Jaeger-LeCoultre (JLC) Mk 11 White Twelve 6B/346 RAF Pilots Wristwatch c.1948
The JLC Mark 11 is considered by many collectors and enthusiasts to be one of the finest military watches ever produced.
The JLC Mark 11 was specifically manufactured to aid RAF navigators to accurately pinpoint their intended targets.
RAF bombing raids throughout the Second World War had been notoriously inaccurate. An investigation conducted in 1941 revealed that only around a quarter of the number of bombers that claimed to have attacked their targets actually did so. Other investigations concluded that over 95% of bombs missed their intended target by more than five miles. The cause of this was simply due to the lack of precise navigation. Consequently, the old system of “dead reckoning” (determining your present position by projecting your course and speed from a known past position) was abandoned and the focus turned to astronavigation which required an extremely accurate timepiece.
The MoD put out requirements for a navigation timekeeping wristwatch, that would have a highly accurate movement with a hacking device, an inner soft iron cage forming a shield to protect the movement from magnetic interference, a stainless steel waterproof case with a screwed ring to protect the crystal from a sudden decrease of pressure, and a black dial with luminous hands.
Upon delivery, the Mark 11 was subjected to an exhaustive 44-day testing period for ‘Navigator Wrist Watches’. Each batch had to be sent to the chronometer workshop of the Royal Greenwich Observatory in Herstmonceux. All watches had to be sent there from active units for maintenance. These ‘fitness’ tests entailed a 14-day period rating in 5 positions and at least two temperatures, plus further tests for ensuring the antimagnetic and waterproof properties of each piece. After passing these tests, each watch was recalled for further testing after 12 months (later 18 months). The Mark 11 was originally reserved for use by navigators and was later also issued to pilots.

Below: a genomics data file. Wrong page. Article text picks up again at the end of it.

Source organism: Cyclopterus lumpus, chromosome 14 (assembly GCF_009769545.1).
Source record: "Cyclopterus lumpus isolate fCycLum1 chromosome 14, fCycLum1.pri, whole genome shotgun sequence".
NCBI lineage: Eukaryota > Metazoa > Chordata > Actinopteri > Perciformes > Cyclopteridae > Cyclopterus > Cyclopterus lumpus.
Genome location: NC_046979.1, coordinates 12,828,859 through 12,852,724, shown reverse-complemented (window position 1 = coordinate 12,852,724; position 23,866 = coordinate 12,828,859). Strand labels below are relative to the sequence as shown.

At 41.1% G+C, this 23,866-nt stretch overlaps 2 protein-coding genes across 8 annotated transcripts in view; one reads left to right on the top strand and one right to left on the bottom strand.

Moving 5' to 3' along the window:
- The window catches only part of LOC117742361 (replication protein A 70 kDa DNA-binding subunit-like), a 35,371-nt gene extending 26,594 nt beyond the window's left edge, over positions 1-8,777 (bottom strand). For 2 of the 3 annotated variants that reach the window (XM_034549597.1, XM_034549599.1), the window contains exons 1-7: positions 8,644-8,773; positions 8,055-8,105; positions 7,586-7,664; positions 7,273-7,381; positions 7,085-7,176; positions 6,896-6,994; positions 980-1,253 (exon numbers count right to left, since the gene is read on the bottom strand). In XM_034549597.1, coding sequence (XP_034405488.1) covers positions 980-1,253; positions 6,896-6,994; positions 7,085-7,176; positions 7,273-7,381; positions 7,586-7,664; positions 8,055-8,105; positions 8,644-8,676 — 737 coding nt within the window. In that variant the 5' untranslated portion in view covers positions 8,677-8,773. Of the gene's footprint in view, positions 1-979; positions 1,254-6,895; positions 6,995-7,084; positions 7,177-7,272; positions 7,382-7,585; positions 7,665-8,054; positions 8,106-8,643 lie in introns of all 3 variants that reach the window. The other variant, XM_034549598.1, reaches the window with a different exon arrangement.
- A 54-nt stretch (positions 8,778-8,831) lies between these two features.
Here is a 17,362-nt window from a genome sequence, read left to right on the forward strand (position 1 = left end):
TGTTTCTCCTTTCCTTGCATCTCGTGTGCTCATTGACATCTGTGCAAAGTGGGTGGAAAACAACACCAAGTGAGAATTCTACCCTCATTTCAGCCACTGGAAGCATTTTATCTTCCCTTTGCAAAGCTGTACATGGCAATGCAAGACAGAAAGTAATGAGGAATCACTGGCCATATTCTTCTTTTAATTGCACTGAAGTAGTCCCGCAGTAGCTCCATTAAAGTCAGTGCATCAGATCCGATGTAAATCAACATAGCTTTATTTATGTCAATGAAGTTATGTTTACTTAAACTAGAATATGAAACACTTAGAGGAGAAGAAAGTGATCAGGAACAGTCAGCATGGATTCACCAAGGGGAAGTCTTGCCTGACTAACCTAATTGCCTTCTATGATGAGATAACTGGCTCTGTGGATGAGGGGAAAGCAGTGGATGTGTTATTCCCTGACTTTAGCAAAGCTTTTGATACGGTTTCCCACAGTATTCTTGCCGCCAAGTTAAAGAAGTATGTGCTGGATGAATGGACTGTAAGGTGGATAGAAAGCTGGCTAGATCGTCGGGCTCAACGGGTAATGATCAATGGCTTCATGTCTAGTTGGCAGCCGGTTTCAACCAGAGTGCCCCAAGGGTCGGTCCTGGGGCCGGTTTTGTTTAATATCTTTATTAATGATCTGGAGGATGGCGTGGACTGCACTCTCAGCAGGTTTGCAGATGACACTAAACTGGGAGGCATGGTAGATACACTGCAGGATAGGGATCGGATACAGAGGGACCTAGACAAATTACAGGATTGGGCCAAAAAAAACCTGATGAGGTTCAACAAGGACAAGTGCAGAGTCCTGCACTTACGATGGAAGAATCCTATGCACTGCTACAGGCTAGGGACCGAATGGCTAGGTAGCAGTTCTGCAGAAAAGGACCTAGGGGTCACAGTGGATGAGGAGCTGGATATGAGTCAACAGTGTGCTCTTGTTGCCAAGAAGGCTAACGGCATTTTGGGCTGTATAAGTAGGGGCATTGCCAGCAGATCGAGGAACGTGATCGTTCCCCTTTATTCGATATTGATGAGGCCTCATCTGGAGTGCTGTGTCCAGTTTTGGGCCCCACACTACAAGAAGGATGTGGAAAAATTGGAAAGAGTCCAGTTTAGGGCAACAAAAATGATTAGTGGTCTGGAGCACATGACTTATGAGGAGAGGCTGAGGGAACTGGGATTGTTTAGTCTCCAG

The Mark 11 was introduced into the RAF and the FAA (Fleet Air Arm) in 1949 and into the RAAF (Royal Australian Air Force) in 1950. At first, Jaeger Le Coultre (JLC) and IWC produced these watches. However, having bought 2,000 Mark 11s from JLC in 1949, the RAF decided to buy only the IWC Mark 11 from 1949 to 1953, when the last orders were placed. It is believed this was mainly due to the JLC’s inadequate shock resistance.
The last JLC Mark 11 was delivered to the RAF in 1953 and most were decommissioned in the 1960s.
It is believed that only around 2,950 JLC Mark 11s were produced for the RAF and genuine original examples are highly sought after and are therefore becoming extremely hard to find.
The watch for sale stands apart from other JLC Mark 11’s as it still retains its original 1st Generation “White Twelve” dial. Such examples are incredibly rare and virtually impossible to find.